Hiroshi Yamauchi built Nintendo from a playing-card company into a video-gaming empire
He oversaw such successes as the Game Boy, "Donkey Kong" and iconic characters such as Mario
Yamauchi died Thursday in Japan at age 85
Hiroshi Yamauchi, who built Nintendo from a small playing-card company into a global video-gaming empire before buying the Seattle Mariners, died Thursday in Japan. He was 85.
Yamauchi took over the company from his ailing grandfather as a university student in 1949 and ran it until 2002 – a remarkable span of 53 years.
He guided Nintendo from its pre-electronic days as a maker of children’s games through its emergence as the creator of hugely popular video-gaming platforms such as the Nintendo Entertainment System, the Game Boy, hit games such as “Donkey Kong,” and iconic characters such as Mario, the mustachioed Italian plumber.
Nintendo confirmed the news Thursday in an e-mailed statement to media outlets. The company said Yamauchi died of pneumonia at a hospital in central Japan.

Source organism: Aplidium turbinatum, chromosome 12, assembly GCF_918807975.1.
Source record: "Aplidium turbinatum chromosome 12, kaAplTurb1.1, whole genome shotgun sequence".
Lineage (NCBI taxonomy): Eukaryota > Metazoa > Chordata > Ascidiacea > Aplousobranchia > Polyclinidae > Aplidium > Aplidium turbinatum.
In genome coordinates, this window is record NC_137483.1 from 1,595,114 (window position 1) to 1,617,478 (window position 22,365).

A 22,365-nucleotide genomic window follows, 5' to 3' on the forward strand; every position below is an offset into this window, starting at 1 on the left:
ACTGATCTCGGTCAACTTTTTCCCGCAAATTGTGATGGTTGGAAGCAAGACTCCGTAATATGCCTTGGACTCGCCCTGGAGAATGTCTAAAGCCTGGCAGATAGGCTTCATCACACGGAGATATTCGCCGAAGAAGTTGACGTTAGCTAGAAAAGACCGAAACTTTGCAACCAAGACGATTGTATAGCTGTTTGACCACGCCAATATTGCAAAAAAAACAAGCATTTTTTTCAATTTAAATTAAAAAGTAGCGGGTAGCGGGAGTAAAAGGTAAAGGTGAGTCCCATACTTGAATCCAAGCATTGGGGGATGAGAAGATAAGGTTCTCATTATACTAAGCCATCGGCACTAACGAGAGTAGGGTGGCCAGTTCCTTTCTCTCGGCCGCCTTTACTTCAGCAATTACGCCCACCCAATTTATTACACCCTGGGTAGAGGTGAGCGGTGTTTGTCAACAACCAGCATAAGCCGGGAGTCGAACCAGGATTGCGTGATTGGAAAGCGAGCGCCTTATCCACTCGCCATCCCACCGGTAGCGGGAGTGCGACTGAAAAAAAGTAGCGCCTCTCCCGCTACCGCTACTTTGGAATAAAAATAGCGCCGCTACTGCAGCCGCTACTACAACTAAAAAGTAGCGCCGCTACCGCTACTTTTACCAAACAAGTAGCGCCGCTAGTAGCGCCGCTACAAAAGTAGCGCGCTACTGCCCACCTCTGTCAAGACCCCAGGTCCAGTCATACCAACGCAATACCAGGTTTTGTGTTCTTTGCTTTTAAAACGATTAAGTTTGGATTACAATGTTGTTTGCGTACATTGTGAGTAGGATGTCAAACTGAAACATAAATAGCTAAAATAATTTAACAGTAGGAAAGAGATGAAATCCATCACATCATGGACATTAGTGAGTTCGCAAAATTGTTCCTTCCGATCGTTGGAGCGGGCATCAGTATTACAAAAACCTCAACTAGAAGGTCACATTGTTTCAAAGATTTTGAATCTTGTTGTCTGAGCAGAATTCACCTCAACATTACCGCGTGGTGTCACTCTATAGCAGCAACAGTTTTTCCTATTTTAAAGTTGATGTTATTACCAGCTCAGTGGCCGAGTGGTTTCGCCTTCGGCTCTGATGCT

“The entire Nintendo group will carry on the spirit of Mr. Yamauchi by honoring, in our approach to entertainment, the sense of value he has taught us – that there is merit in doing what is different – and at the same time, by changing Nintendo in accordance with changing times,” said current Nintendo President Satoru Iwata in a statement sent to CNN.
Forbes in April estimated Yamauchi’s net worth at $2.1 billion, placing him 831st on its list of the world’s richest billionaires.
After Yamauchi stepped down Nintendo had another blockbuster hit with its Wii motion-control gaming system, although the company’s recent product launches have not fared so well.
Although not a baseball fan, Yamauchi bought a majority stake in the Seattle Mariners in 1992 to help keep the team in the Pacific Northwest when it looked like it might be relocated to Florida. He famously never saw the Mariners play live.